Lindsay Cornell, Principal Systems Architect at the BBC moderated this year’s WorldDAB strategy session at IBC. Whilst the main focus was on how DAB and DAB+ are firmly at the heart of the fast-evolving new digital landscape – that includes the likes of Google, Amazon, Sonos and Apple – a key warning to emerge from new research is the importance of preserving a broadcast digital radio infrastructure. We cannot rely on mobile networks alone for the delivery of radio.
Broadcast and IP – fact vs fiction. How well can 4G mobile networks really deliver radio? Not well enough. We heard the results of a study just completed by Arqiva – who run much of both the UK broadcast and mobile network infrastructure. Despite testing with “the best network, best device and best player,” using a mobile to receive radio, 4G failed at multiple hotspots, traffic jams and rural areas.
Further, they see the scenario getting worse when they tried to calculate for future consumption. “We think it is actually video consumption not radio consumption, that will swamp the networks leaving little room for radio and therefore radio performance for the end user will be a poor quality of service,” said Simon Mason from Arqiva.
Joan Warner, in the final keynote, added to Mason’s example saying that information from 5G presentations she has attended was, “quite alarming”. Virtually every speaker also independently cited natural disasters and weather conditions – even in developed countries such as Switzerland – where it was clear that a mobile network would not support emergency situations.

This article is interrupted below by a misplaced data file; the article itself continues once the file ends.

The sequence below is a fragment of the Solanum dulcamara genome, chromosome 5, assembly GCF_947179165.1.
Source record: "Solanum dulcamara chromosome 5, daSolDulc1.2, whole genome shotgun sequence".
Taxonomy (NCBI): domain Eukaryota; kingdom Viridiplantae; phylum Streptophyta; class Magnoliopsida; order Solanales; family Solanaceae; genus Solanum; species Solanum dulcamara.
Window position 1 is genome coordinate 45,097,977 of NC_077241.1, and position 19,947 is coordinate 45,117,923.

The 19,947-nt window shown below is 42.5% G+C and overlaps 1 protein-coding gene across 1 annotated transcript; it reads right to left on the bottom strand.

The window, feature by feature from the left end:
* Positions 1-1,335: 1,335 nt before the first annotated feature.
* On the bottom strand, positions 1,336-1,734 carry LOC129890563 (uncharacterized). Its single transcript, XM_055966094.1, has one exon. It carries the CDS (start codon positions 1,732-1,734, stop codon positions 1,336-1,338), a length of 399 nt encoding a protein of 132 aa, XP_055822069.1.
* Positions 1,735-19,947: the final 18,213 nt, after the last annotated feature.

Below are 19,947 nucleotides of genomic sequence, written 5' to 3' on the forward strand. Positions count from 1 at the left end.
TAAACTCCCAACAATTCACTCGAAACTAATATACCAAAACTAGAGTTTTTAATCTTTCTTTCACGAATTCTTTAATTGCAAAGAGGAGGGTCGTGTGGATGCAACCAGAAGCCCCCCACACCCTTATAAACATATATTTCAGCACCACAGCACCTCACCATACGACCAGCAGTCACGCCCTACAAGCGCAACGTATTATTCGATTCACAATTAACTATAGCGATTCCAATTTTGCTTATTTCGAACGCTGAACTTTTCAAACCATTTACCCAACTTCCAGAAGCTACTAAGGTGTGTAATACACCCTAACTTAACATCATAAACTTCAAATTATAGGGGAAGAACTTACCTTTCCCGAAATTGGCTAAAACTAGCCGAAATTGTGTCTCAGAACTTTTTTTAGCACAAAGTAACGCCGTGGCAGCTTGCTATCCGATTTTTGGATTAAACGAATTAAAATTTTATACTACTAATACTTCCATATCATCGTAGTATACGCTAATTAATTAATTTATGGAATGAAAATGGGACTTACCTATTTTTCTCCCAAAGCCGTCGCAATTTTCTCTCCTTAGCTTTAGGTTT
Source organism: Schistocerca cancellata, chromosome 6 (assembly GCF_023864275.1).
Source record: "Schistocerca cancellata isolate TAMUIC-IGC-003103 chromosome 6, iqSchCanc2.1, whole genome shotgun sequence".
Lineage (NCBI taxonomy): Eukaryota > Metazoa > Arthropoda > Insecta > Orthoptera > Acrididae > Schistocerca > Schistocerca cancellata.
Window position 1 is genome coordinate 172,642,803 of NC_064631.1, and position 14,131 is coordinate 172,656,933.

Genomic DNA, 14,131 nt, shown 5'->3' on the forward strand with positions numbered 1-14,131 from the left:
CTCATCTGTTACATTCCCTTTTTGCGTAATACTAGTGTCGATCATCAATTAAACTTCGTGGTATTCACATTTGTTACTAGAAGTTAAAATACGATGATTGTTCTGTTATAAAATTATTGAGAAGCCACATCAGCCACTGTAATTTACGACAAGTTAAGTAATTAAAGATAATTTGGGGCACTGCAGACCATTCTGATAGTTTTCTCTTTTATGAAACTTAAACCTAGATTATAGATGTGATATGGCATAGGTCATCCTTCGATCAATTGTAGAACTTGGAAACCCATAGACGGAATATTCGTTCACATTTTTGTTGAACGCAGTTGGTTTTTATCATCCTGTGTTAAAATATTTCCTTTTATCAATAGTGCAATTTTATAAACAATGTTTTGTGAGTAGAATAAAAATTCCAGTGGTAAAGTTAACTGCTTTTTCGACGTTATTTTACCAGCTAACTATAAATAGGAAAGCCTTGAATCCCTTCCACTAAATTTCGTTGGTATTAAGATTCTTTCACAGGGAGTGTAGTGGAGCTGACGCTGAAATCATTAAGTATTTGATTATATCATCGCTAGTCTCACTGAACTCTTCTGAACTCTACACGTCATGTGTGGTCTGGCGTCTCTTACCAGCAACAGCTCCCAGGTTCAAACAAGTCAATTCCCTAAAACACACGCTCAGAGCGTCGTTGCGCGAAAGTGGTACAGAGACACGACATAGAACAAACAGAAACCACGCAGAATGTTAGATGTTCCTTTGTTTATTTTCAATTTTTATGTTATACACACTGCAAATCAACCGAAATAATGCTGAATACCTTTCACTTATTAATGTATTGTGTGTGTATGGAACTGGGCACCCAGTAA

A multi-platform world where radio is king. A major theme was integration of DAB with other technologies for a full listener experience and long-term health of radio.
Voice activation devices don’t recognise most local stations. Not surprisingly voice activation figures are exploding and received a lot of attention. It’s not all plain sailing however. Joan Warner urged every country to learn from the Australian experience with voice activation. “We think that if people use a home device for radio and it doesn’t work, they won’t use it again,” said Warner.
Graham Dixon, Head of Broadcasting for the EBU echoed similar experiences working in Europe. And whilst work may be needed on generic voice-activated devices, Dixon unveiled the prototype of a dedicated voice-activated radio on the EBU stand and urged attendees to visit.
Fake News and Good News from around the World
We also heard an update on the Norwegian FM switch-off and ‘fake news.’ Ole Jørgen Torvmark categorically refuted rumours that Norway would ever switch on FM again, and gave robust statistics on both the huge financial savings as well as listener experience.
Presentations from “Radio’s Digital Strategy” can be downloaded here.